The Canadian House of Commons held a special 3 ½ hour late night debate on Tuesday, February 24th focusing on “the troubling rise in antisemitism around the world”, winding up with a unanimous resolution of condemnation. The debate was proposed by Liberal MP Irwin Cotler and Conservative Minister Jason Kenney, supported by the Centre for Israel and Jewish Affairs (CIJA), the main Israel lobby group. What was the real objective of the debate and how important was it?
Of course antisemitism should be opposed, wherever it appears. But to call this special session a “debate” is a bit misleading. It was an opportunity for MPs from each party to outdo each other saying how much they oppose antisemitism. Between 30 and 40 MP’s from four parties participated, talking about antisemitism in Poland, Hungary, India, Belgium and France, among other places. NDP Paul Dewar spoke no less than nine separate times to indicate just how much he opposes this form of racism.
However, in the lengthy session, there was remarkably little discussion on antisemitism in Canada. While gruesome examples of antisemitism from Auschwitz to Mumbai were evoked repeatedly, the situation in Canada today was barely mentioned. A few passing references were made to recent disgusting and apparently antisemitic acts in Montreal (including the spraying of a swastika on several cars). Hamilton-area MP David Sweet decried “Israeli Apartheid Week” on McMaster Campus, which he characterized as “antisemitic”. But no other evidence was introduced by any MP of a rise in antisemitism in today’s Canada.
Canada’s sorry antisemitic past also abundantly evoked
Elizabeth May remembered some shameful episodes of antisemitism in Canada’s past. So did Jason Kenney, Paul Dewar and a host of other interveners. (Every Canadian over 60 will certainly remember a time in which Jews were excluded from private clubs, their enrolment in prestigious universities was limited, and when distasteful jokes about Jews were rather common.)
But no current examples of anti-Jewish discrimination were offered, probably because discrimination against Jews in Canada is not only against the law, but now overwhelmingly against our culture. Canadian Jews have been accepted into every profession from law to medicine to academia, where they have made significant contributions.
Of course some antisemitism does continue to exist here, and should be strongly resisted whenever it appears. But how extensive it is, how big a threat it is, and whether it is rising or not in Canada, is not clear. Apparently none of the MP’s thought it was a big problem in Canada because few of them even mentioned it.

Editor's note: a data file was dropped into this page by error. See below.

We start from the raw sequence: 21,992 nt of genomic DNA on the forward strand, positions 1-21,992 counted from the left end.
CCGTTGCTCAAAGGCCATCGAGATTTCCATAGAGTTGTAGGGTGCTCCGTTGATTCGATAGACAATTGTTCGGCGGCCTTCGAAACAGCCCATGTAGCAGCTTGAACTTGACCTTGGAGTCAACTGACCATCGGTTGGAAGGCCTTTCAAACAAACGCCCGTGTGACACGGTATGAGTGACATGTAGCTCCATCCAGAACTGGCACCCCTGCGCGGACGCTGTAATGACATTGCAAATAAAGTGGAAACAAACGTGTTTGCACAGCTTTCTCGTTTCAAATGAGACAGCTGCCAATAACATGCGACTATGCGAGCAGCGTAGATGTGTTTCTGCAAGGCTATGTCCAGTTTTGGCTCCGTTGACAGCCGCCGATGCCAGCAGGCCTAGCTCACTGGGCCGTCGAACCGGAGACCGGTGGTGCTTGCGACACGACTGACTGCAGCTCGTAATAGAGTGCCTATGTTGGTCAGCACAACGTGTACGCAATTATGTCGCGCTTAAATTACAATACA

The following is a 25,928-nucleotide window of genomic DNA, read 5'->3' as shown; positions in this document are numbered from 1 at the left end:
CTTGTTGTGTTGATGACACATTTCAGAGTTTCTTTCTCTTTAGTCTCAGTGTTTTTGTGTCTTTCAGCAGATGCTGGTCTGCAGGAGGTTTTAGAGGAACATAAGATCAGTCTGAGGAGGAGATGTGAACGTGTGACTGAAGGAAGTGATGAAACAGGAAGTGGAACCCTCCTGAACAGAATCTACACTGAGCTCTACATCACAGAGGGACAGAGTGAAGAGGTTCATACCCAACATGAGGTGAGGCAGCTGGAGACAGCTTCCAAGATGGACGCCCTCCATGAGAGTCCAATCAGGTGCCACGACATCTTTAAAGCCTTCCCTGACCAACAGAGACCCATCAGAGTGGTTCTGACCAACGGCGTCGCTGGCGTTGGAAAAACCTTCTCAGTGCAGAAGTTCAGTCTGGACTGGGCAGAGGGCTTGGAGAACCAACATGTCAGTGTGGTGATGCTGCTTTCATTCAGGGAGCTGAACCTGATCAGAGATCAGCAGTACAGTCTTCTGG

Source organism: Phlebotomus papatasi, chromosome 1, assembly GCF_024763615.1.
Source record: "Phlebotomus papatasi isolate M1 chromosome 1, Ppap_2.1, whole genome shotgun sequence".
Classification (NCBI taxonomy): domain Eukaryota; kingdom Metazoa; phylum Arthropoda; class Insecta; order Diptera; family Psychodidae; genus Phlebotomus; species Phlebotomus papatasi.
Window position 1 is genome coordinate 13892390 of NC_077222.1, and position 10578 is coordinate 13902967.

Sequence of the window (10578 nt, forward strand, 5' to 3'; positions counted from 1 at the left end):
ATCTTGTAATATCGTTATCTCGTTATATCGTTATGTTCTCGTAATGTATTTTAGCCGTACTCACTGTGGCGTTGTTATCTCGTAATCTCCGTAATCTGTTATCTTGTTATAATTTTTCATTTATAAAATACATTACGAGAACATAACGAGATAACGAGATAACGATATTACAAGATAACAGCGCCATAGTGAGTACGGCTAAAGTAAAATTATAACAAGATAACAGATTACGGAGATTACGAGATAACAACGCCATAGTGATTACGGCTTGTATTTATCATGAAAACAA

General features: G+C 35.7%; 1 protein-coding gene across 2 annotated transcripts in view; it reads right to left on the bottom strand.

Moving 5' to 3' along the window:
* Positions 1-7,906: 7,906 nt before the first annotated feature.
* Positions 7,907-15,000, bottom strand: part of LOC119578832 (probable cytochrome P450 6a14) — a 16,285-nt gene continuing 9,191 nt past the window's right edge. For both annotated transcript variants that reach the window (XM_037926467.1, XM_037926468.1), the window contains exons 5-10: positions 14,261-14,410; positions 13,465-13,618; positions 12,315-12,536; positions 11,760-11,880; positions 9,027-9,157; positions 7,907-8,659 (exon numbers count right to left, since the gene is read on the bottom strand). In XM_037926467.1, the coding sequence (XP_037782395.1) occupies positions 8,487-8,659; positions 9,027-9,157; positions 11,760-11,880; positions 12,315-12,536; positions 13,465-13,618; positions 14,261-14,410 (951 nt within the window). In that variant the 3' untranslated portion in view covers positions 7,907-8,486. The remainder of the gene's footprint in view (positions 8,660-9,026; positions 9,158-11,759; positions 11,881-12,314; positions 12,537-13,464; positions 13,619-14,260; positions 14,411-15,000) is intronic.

So… what was the purpose of the Parliamentary debate?
The Parliamentary debate was orchestrated by MPs Cotler and Kenney and the Centre for Israel and Jewish Affairs (CIJA), whose key parliamentary lobbyist, Richard Marceau, could be seen actively at work behind the scenes. It was not really about raising awareness about a rise in antisemitism in Canada, nor about how to deal with it. In fact, there were three other objectives:
- The first was to allow individual parliamentarians to go on record in Parliament vigorously denouncing antisemitism. Their speeches appear in Hansard and are recorded by video cameras so they can be played back to their Jewish supporters.
- The second is that it implies that Canada is caught up in the “global rise in antisemitism” without actually saying so, and demonstrates resolve in fighting antisemitism here.
- The third objective, and no doubt most important to Cotler, Kenney and CIJA, was to use the debate as a way to get an all party vote in Parliament to endorse the Harper government’s strong pro Israel stance. This was accomplished by including in the resolution an endorsement of the “Ottawa protocol on Combating Antisemitism”, which holds that strong criticism of Israel is a “new form of antisemitism”. As Irwin Cotler said in his remarks: “Compared to most previous anti-Jewish outbreaks, this [new antisemitism] is often less directed against individual Jews. It attacks primarily the collective Jews, the State of Israel.”
The significance of the debate and the unanimous vote which followed from it should be neither ignored nor exaggerated. On the one hand, it does demonstrate the considerable skill and power of the Israel lobby and its ability to manoeuvre MP’s from all parties into showing support for Israel and implicitly tarring any who criticize Israel, or who want to put pressure on Israel, with the “antisemitic” brush. On the other hand, it also shows the limits of CIJA’s power. While the vote was officially “unanimous”, fewer than 40 MPs bothered to participate and it was not covered in any of the mainstream media which (rightly) judged that this was mostly a pre-electoral show orchestrated by the Israel lobby.